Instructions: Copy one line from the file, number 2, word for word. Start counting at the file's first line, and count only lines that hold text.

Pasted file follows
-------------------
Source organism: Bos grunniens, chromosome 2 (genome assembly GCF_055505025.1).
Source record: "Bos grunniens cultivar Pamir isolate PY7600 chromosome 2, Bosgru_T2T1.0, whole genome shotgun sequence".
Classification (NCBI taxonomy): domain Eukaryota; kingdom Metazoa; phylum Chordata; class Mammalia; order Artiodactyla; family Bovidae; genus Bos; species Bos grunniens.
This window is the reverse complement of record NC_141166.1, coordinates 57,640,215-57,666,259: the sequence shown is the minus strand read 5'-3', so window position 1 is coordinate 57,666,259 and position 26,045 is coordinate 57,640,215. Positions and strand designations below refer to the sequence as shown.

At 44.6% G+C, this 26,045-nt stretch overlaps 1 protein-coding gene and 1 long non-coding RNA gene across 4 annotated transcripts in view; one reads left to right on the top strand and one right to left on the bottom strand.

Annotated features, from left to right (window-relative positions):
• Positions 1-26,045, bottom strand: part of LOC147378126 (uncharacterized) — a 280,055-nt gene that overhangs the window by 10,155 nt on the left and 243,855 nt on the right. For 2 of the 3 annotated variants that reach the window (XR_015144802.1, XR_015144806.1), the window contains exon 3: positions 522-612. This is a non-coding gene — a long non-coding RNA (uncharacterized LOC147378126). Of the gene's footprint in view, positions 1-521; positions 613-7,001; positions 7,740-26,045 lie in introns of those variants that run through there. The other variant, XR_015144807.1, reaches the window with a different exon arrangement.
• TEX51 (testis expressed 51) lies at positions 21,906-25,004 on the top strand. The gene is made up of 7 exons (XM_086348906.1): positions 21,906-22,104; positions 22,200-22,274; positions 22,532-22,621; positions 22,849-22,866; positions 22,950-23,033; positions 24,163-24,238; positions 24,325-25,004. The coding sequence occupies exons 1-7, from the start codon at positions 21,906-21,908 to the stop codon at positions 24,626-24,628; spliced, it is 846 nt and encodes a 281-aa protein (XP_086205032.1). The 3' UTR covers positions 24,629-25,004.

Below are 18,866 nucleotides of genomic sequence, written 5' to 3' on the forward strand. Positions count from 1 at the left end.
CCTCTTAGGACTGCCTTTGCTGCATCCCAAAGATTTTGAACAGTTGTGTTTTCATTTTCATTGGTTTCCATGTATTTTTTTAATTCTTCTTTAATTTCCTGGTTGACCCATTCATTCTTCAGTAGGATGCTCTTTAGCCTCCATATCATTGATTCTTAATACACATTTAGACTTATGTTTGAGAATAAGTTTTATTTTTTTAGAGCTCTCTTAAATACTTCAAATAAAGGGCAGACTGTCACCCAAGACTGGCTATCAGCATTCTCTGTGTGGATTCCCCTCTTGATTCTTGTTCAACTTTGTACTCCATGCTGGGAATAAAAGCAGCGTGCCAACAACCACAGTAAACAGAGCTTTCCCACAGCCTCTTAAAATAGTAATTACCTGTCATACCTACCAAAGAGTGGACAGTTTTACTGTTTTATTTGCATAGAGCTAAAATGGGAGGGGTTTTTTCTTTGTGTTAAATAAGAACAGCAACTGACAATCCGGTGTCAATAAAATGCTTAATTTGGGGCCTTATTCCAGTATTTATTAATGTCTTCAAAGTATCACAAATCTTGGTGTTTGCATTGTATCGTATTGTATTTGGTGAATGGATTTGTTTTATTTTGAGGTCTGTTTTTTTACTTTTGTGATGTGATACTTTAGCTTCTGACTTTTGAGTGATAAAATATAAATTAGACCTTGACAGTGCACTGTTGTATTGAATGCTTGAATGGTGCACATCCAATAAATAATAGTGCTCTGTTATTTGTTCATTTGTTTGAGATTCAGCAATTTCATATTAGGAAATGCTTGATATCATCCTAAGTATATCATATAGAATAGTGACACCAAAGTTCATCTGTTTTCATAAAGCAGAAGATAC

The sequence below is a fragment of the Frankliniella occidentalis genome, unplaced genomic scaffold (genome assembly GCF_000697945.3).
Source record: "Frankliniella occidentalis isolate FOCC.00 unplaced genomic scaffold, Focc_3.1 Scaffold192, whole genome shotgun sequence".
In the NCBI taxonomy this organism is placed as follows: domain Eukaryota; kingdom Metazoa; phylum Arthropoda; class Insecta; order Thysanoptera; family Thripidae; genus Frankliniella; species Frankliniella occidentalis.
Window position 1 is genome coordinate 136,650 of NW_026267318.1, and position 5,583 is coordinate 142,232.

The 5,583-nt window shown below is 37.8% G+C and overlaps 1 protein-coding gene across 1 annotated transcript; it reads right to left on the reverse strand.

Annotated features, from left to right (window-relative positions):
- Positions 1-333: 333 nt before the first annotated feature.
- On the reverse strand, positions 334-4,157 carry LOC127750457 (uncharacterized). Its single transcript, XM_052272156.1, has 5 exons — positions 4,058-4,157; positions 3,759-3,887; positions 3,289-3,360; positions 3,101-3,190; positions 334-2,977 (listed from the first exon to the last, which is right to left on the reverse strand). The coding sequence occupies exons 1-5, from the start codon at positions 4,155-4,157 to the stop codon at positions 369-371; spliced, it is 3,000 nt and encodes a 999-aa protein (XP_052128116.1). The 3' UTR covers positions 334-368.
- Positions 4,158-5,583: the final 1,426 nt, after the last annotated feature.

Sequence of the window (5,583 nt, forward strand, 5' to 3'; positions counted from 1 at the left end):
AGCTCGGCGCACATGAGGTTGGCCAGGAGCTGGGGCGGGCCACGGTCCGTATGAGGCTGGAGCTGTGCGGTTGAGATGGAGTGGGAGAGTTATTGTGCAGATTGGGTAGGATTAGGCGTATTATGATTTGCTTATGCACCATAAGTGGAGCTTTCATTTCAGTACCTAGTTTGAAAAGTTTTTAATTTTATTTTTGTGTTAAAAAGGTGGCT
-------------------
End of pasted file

Source record: "Bos grunniens cultivar Pamir isolate PY7600 chromosome 2, Bosgru_T2T1.0, whole genome shotgun sequence".